With regards to innovation, we didn't launch any new products in Q3. As we focused on simplifying our menu and highlighting our quality upgrade to the Whopper. While innovation remains a critical part of our strategy going forward, our upcoming launches will link into our long-term focus on enhancing our flagship platforms.

In Q3, our focused approach had the added benefit of allowing our franchisees to concentrate on the health of our team members and guests, as well as restaurant operations and profitability, which has made a strong recovery and is substantially positive for the vast majority of franchisees. Despite the recent spike in COVID-19 cases across certain markets, we believe our system is well capitalized and strongly positioned to continue pushing through the crisis and emerge with all the building blocks necessary to drive sustained long-term growth.

In our international markets, systemwide sales decreased 12% to nearly $2.9 billion driven by a decrease in comparable sales of 10% and temporary closures partially offset by net restaurant growth of nearly 5%. As I mentioned at the top of the call, this represents a significant improvement versus the second quarter when systemwide sales decreased 38%.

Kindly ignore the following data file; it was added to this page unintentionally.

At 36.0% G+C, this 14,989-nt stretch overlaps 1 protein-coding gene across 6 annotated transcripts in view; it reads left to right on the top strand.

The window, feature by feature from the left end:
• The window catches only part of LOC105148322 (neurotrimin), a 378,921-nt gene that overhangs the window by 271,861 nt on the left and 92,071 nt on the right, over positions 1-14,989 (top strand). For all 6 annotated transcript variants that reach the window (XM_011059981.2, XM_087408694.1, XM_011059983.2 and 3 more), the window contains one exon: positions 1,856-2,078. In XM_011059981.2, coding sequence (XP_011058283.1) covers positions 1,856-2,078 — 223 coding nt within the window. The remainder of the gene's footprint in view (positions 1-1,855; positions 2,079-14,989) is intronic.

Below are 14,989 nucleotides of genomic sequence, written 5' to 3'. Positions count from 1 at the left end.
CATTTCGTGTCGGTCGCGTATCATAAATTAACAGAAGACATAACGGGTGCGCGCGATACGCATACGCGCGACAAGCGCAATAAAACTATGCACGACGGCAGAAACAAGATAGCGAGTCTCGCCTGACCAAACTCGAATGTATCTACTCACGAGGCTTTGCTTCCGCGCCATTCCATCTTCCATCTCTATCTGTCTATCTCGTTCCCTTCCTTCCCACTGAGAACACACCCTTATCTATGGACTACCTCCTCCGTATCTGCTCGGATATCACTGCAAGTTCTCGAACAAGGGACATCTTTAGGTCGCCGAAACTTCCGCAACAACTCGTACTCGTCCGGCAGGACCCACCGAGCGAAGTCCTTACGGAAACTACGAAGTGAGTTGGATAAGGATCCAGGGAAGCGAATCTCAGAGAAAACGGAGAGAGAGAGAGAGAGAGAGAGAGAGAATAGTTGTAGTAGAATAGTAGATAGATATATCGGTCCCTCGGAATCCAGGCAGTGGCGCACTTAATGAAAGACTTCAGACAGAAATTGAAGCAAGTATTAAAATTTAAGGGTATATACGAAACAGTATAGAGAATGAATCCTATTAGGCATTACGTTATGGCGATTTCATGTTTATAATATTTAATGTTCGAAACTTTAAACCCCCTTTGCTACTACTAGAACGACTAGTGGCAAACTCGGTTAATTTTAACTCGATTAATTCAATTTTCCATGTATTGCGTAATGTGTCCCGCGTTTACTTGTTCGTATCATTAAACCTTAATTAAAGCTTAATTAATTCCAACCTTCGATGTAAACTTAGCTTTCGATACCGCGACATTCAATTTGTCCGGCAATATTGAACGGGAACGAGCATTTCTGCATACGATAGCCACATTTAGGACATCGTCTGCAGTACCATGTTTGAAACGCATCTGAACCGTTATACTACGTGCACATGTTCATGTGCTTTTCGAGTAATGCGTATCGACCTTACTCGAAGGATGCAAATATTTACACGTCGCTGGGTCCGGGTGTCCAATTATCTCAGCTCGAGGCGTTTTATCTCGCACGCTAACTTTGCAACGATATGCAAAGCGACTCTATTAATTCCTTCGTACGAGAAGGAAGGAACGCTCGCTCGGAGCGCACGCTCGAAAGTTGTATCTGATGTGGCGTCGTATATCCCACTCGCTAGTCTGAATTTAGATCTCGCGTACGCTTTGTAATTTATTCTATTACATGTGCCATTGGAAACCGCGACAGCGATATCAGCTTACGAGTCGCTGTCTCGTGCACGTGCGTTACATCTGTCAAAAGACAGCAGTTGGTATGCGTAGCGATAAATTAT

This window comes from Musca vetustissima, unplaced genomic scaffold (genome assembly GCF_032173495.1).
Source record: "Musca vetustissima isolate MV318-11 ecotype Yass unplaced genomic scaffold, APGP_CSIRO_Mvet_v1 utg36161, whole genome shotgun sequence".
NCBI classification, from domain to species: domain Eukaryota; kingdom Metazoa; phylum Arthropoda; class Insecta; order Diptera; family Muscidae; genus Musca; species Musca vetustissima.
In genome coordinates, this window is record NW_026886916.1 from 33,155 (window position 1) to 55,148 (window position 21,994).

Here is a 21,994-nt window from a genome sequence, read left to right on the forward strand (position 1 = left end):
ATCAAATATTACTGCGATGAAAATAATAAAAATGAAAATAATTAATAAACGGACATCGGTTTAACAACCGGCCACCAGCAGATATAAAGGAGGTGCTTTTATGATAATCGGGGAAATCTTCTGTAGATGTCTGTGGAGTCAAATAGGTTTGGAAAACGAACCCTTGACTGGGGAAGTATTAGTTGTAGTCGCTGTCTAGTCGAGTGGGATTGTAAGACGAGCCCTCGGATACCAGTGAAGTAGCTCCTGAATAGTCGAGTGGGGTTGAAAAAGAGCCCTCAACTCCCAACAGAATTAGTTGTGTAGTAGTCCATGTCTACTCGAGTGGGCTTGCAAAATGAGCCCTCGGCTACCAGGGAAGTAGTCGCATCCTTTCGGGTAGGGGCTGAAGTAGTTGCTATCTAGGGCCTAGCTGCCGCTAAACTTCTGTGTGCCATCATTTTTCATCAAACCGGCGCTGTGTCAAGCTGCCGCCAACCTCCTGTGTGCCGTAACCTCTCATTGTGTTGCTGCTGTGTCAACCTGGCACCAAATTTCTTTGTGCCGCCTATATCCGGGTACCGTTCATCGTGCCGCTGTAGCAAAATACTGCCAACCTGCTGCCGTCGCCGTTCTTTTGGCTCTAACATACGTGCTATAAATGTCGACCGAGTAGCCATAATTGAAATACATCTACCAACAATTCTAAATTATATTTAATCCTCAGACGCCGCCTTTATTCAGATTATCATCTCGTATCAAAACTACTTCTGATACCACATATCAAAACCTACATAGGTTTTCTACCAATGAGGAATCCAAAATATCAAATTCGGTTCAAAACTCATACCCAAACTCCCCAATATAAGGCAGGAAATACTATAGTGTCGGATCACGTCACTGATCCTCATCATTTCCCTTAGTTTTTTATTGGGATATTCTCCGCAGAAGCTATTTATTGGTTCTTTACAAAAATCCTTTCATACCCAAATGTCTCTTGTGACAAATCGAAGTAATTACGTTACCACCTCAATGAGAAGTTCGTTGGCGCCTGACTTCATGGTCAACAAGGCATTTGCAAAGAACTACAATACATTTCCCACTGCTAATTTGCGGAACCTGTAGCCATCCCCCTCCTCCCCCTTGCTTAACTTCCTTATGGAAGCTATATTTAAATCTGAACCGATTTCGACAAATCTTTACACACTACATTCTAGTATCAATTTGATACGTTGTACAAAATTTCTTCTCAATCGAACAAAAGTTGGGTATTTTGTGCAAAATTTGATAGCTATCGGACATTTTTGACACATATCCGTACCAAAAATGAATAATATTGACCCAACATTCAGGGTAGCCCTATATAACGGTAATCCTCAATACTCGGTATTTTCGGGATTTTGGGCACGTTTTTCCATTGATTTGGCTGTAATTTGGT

Since Q2, we've worked with our partners to reopen almost 5,000 Burger King restaurants that had been temporarily closed and as of the end of September, approximately 95% of our international Burger King locations are now open versus about half at the beginning of Q2. We've also seen a substantial improvement in sales across many of our largest markets, both for Q3 as a whole and sequentially over the course of the quarter. For example, Burger King, Germany, France, and Russia, all had comparable sales in a negative single digits for Q3 and improved to approximately flat year-over-year in September.